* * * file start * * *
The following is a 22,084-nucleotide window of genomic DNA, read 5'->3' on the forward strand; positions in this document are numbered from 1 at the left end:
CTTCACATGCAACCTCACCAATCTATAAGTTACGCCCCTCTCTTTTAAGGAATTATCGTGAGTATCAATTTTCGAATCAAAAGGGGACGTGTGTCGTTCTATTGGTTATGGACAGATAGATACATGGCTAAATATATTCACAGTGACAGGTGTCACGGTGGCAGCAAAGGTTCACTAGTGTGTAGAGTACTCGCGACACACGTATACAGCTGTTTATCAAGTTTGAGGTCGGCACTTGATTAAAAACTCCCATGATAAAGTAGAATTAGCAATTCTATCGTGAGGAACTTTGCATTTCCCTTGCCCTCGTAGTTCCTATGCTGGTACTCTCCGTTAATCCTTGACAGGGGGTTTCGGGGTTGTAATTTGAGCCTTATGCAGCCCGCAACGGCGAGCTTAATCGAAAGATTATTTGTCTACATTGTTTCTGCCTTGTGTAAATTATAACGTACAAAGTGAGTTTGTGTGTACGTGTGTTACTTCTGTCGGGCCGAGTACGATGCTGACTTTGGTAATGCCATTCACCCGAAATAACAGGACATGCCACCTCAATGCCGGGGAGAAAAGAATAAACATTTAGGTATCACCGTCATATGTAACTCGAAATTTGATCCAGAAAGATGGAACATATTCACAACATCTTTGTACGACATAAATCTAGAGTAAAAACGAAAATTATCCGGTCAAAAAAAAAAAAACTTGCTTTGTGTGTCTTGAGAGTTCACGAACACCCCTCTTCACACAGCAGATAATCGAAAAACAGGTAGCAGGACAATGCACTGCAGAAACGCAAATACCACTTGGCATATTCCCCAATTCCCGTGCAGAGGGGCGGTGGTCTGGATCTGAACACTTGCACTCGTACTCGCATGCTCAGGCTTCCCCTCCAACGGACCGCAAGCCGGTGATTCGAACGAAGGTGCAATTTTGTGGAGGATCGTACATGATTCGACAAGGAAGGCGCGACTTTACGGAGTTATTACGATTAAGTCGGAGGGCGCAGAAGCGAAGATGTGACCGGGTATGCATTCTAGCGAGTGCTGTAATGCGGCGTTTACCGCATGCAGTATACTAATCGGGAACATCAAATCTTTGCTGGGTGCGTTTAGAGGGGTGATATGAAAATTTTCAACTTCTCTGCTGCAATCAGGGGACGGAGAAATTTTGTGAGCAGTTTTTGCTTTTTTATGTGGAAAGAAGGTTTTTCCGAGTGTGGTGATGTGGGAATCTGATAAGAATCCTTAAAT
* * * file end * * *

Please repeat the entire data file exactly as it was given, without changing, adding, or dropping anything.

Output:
The following is a 22,084-nucleotide window of genomic DNA, read 5'->3' on the forward strand; positions in this document are numbered from 1 at the left end:
CTTCACATGCAACCTCACCAATCTATAAGTTACGCCCCTCTCTTTTAAGGAATTATCGTGAGTATCAATTTTCGAATCAAAAGGGGACGTGTGTCGTTCTATTGGTTATGGACAGATAGATACATGGCTAAATATATTCACAGTGACAGGTGTCACGGTGGCAGCAAAGGTTCACTAGTGTGTAGAGTACTCGCGACACACGTATACAGCTGTTTATCAAGTTTGAGGTCGGCACTTGATTAAAAACTCCCATGATAAAGTAGAATTAGCAATTCTATCGTGAGGAACTTTGCATTTCCCTTGCCCTCGTAGTTCCTATGCTGGTACTCTCCGTTAATCCTTGACAGGGGGTTTCGGGGTTGTAATTTGAGCCTTATGCAGCCCGCAACGGCGAGCTTAATCGAAAGATTATTTGTCTACATTGTTTCTGCCTTGTGTAAATTATAACGTACAAAGTGAGTTTGTGTGTACGTGTGTTACTTCTGTCGGGCCGAGTACGATGCTGACTTTGGTAATGCCATTCACCCGAAATAACAGGACATGCCACCTCAATGCCGGGGAGAAAAGAATAAACATTTAGGTATCACCGTCATATGTAACTCGAAATTTGATCCAGAAAGATGGAACATATTCACAACATCTTTGTACGACATAAATCTAGAGTAAAAACGAAAATTATCCGGTCAAAAAAAAAAAAACTTGCTTTGTGTGTCTTGAGAGTTCACGAACACCCCTCTTCACACAGCAGATAATCGAAAAACAGGTAGCAGGACAATGCACTGCAGAAACGCAAATACCACTTGGCATATTCCCCAATTCCCGTGCAGAGGGGCGGTGGTCTGGATCTGAACACTTGCACTCGTACTCGCATGCTCAGGCTTCCCCTCCAACGGACCGCAAGCCGGTGATTCGAACGAAGGTGCAATTTTGTGGAGGATCGTACATGATTCGACAAGGAAGGCGCGACTTTACGGAGTTATTACGATTAAGTCGGAGGGCGCAGAAGCGAAGATGTGACCGGGTATGCATTCTAGCGAGTGCTGTAATGCGGCGTTTACCGCATGCAGTATACTAATCGGGAACATCAAATCTTTGCTGGGTGCGTTTAGAGGGGTGATATGAAAATTTTCAACTTCTCTGCTGCAATCAGGGGACGGAGAAATTTTGTGAGCAGTTTTTGCTTTTTTATGTGGAAAGAAGGTTTTTCCGAGTGTGGTGATGTGGGAATCTGATAAGAATCCTTAAAT